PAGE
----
Up & Coming Weekly

July 10, 2018

Up and Coming Weekly is a weekly publication in Fayetteville, NC and Fort Bragg, NC area offering local news, views, arts, entertainment and community event and business information.

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Page 5 of 36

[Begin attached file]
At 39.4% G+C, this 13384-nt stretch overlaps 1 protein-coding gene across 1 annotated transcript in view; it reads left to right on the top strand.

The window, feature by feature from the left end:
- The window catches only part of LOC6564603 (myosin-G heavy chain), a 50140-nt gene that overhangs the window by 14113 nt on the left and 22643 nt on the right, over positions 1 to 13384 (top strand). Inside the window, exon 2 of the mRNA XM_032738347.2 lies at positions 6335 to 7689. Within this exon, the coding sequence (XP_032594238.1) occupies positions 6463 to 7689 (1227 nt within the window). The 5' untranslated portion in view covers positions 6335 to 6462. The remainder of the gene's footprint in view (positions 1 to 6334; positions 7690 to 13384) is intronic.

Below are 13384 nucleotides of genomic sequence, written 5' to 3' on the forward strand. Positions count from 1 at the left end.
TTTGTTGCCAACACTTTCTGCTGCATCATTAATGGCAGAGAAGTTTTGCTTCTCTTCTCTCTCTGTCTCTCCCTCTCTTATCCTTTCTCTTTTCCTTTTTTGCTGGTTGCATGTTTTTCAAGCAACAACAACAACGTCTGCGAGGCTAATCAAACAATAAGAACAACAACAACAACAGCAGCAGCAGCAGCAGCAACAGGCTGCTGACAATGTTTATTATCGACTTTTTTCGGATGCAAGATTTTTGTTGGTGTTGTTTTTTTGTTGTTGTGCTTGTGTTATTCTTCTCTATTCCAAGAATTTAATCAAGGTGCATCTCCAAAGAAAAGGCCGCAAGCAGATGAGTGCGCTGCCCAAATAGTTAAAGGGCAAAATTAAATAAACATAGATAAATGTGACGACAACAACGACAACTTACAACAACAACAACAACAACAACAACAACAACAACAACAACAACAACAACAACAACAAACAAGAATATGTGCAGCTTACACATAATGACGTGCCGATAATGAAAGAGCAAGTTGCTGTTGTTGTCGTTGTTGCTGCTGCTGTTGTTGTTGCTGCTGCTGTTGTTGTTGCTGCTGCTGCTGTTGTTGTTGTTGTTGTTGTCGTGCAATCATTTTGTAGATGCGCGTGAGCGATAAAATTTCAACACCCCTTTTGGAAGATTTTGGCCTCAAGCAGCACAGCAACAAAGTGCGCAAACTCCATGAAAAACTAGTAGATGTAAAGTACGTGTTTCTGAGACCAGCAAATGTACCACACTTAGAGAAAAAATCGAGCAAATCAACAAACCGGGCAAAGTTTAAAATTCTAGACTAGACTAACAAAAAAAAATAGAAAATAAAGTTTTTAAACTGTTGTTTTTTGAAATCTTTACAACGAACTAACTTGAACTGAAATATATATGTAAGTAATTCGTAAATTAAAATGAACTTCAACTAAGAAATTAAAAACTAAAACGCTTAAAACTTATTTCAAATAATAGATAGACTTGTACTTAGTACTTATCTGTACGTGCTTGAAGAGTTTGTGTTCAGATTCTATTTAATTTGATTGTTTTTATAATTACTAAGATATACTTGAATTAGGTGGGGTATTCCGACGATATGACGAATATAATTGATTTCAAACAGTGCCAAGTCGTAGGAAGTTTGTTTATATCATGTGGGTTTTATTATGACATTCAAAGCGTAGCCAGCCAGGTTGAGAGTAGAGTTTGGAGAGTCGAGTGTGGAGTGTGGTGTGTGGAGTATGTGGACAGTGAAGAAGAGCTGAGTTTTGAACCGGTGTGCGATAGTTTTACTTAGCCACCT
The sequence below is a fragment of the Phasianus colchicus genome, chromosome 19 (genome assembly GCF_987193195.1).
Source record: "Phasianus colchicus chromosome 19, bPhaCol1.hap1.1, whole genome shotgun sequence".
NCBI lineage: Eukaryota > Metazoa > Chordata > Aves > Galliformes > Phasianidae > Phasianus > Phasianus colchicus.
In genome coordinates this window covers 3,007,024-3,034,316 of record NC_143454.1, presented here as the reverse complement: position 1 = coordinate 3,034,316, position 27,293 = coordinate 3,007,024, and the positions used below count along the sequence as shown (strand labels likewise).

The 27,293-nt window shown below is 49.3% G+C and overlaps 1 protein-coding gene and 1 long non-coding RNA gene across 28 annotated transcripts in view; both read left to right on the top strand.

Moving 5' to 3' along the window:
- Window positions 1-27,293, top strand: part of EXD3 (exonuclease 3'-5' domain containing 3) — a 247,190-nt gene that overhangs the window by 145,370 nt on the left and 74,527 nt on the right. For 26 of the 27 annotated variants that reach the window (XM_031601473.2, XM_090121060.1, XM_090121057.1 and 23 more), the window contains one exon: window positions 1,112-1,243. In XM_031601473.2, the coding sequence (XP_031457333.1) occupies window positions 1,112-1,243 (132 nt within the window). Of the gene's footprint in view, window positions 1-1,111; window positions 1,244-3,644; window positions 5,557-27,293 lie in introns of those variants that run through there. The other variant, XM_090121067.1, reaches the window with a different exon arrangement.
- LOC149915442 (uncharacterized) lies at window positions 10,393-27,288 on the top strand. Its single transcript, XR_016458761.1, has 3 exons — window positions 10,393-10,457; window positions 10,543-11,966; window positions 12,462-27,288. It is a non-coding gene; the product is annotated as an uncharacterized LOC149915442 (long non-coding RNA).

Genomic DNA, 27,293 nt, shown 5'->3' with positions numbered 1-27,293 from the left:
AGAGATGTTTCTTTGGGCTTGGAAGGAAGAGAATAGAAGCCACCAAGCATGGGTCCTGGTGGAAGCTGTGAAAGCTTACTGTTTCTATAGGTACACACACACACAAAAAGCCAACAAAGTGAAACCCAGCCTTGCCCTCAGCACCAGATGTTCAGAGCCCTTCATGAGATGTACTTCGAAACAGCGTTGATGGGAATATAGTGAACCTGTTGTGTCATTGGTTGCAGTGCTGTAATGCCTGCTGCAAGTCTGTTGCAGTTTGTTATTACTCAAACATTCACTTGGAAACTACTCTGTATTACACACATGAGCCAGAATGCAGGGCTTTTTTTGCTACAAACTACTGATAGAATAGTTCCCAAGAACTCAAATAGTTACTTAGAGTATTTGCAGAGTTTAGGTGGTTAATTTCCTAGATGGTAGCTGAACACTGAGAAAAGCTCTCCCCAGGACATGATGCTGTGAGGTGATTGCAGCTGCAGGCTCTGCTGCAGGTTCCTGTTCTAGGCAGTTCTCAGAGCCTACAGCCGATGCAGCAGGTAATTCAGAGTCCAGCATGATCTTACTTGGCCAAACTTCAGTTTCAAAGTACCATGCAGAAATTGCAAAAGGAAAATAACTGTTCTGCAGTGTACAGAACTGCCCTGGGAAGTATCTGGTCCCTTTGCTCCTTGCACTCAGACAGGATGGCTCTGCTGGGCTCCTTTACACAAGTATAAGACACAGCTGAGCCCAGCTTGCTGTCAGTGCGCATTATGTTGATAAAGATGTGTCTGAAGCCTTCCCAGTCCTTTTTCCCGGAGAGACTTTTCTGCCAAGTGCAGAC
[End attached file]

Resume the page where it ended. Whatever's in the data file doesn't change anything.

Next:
WWW.UPANDCOMINGWEEKLY.COM JULY 11-17, 2018 UCW 5 The United States is now easing into the club of industrialized nations, many in Eu- rope, with fertility rates below replacement levels with only 60.2 children born to every 1,000 American women. Photo by Brittany Simuangco on Unsplash. MARGARET DICKSON, Columnist. COMMENTS? Edi- tor@upandcomingweekly.com. 910-484-6200. Parenthood has been and remains both an ongoing reality and the most pivotal experience of my life. Other people have told me the same, both mothers and fathers. Parenthood changes peo- ple from the moment a little one arrives, and the job never ends until the parent draws that final breath. Even then, the parent's mark remains on the offspring, however old they may be. Demographic trends are facts, neither good nor bad, but indications of what is going on in a society. Demographers have told us that in the United States, millennials, mostly children of baby boomers, have surpassed boomers in sheer numbers, but that millennials are not having as many children as their parents did. What we have not known as clearly is why. e New York Times recently commissioned a survey to explore that why, with interesting results. Demographers had posited that economic worries were keep- ing our national birthrate down, but it remains at a record low for the second straight year, despite economic gains. It turns out that economic uncertainty is a big part of the picture, but not the whole picture. People who are having fewer children than they might have wanted cited the high cost of child care, but they also want more leisure time and more time with the children they do have. ey also worry about domestic politics, climate change and issues with their partners. irteen percent are honest enough to say do not think they would be good parents. People who say they want no children at all say leisure time is the most important factor to them, along with economic, political and global concerns. ey also cite career importance and concern about being good parents. Some say simply they have no desire to be parents. What is so striking about the survey is that it would not have been given to prior generations of Americans because, for most of human history, people – specifically women – have had little or no choice about becoming parents. It is easy to forget that baby boomers are the first generation ever to have had reliable choices about parenthood with government approval of "e Pill" in 1960. It was not perfect and there were negative side effects, but it worked, and women flocked to it. at was fewer than 70 years ago, a long time for an individual life, but a mere blip in demographic history. Parenthood, and specifically moth- erhood, is now a choice, and women are treating it that way for all sorts of reasons. e burdens of childcare and home responsibility continue to rest more heavily on mothers than on fathers. In addition, childrearing can interrupt a woman's career or pro- fessional life, resulting in an earnings penalty on motherhood. As women have pushed for gender equality in the workplace and throughout our culture, fertil- ity rates have declined, a fact not unnoticed by social scientists. The Times quotes Philip Cohen at the University of Maryland, who stud- ies and writes about family issues. Cohen noted succinctly, "There is no getting around the fact that the relationship between gender equality and fertility is very strong: There are not high-fertility coun- tries that are gender equal." e U.S. is now easing into the club of industrialized nations, many in Europe, with fertility rates below replacement levels with only 60.2 children born to every 1,000 Ameri- can women. Millennial preferences and uncertainties are not the only reason. We also have declining unintended pregnancy rates and higher rates of long-acting contra- ception methods, such as IUDs. At the same time, it remains true that most American women will have children. As economist Oliver evenon said in the Times, "Whether the young generation will catch up later is not certain, but will depend on their capacity to combine work and family." So far, millennials seem to be having trouble with that. Not-so-booming millennials by MARGARET DICKSON OPINION one year special $ 15 for UP & CoMING WEEKLY rEadErs oNLY you save 89% off Tv GuIDe MaGaZINe Get A GreAt DeAL from tV GuiDe mAGAzine start Your subscription online, By Mail or Call online: tvguidemagazine.com/newsoffer mail: complete order form below call: 1-800-365-1940 WHeN CaLLING use PRoMo: K6fNsWPZZ Every issue delivers inside scoop on your favorite shows Breaking news keeps you in the know Highlights help guide you to what's worth watching Your favorite stars take you behind the scenes 28 Pages of easy-to-use primetime listings GrEaT rEasoNs To sTarT YoUr sUBsCrIPTIoN

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